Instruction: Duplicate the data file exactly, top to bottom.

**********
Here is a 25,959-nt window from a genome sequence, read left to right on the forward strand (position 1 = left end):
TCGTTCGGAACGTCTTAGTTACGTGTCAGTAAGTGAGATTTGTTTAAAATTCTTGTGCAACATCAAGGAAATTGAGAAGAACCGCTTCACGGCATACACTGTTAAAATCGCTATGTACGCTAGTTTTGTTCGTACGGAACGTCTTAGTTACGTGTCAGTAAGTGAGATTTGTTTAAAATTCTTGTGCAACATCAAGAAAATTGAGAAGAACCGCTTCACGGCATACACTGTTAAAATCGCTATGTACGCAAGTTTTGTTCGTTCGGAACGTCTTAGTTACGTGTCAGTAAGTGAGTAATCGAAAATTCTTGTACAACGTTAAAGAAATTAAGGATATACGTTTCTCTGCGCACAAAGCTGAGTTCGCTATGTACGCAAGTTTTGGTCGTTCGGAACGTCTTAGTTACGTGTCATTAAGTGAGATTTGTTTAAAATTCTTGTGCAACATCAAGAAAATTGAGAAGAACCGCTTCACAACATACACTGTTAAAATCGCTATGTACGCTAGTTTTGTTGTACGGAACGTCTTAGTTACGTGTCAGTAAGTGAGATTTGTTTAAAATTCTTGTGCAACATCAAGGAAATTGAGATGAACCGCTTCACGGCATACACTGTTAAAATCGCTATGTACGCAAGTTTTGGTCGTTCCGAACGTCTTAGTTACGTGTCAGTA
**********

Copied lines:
Here is a 25,959-nt window from a genome sequence, read left to right on the forward strand (position 1 = left end):
TCGTTCGGAACGTCTTAGTTACGTGTCAGTAAGTGAGATTTGTTTAAAATTCTTGTGCAACATCAAGGAAATTGAGAAGAACCGCTTCACGGCATACACTGTTAAAATCGCTATGTACGCTAGTTTTGTTCGTACGGAACGTCTTAGTTACGTGTCAGTAAGTGAGATTTGTTTAAAATTCTTGTGCAACATCAAGAAAATTGAGAAGAACCGCTTCACGGCATACACTGTTAAAATCGCTATGTACGCAAGTTTTGTTCGTTCGGAACGTCTTAGTTACGTGTCAGTAAGTGAGTAATCGAAAATTCTTGTACAACGTTAAAGAAATTAAGGATATACGTTTCTCTGCGCACAAAGCTGAGTTCGCTATGTACGCAAGTTTTGGTCGTTCGGAACGTCTTAGTTACGTGTCATTAAGTGAGATTTGTTTAAAATTCTTGTGCAACATCAAGAAAATTGAGAAGAACCGCTTCACAACATACACTGTTAAAATCGCTATGTACGCTAGTTTTGTTGTACGGAACGTCTTAGTTACGTGTCAGTAAGTGAGATTTGTTTAAAATTCTTGTGCAACATCAAGGAAATTGAGATGAACCGCTTCACGGCATACACTGTTAAAATCGCTATGTACGCAAGTTTTGGTCGTTCCGAACGTCTTAGTTACGTGTCAGTA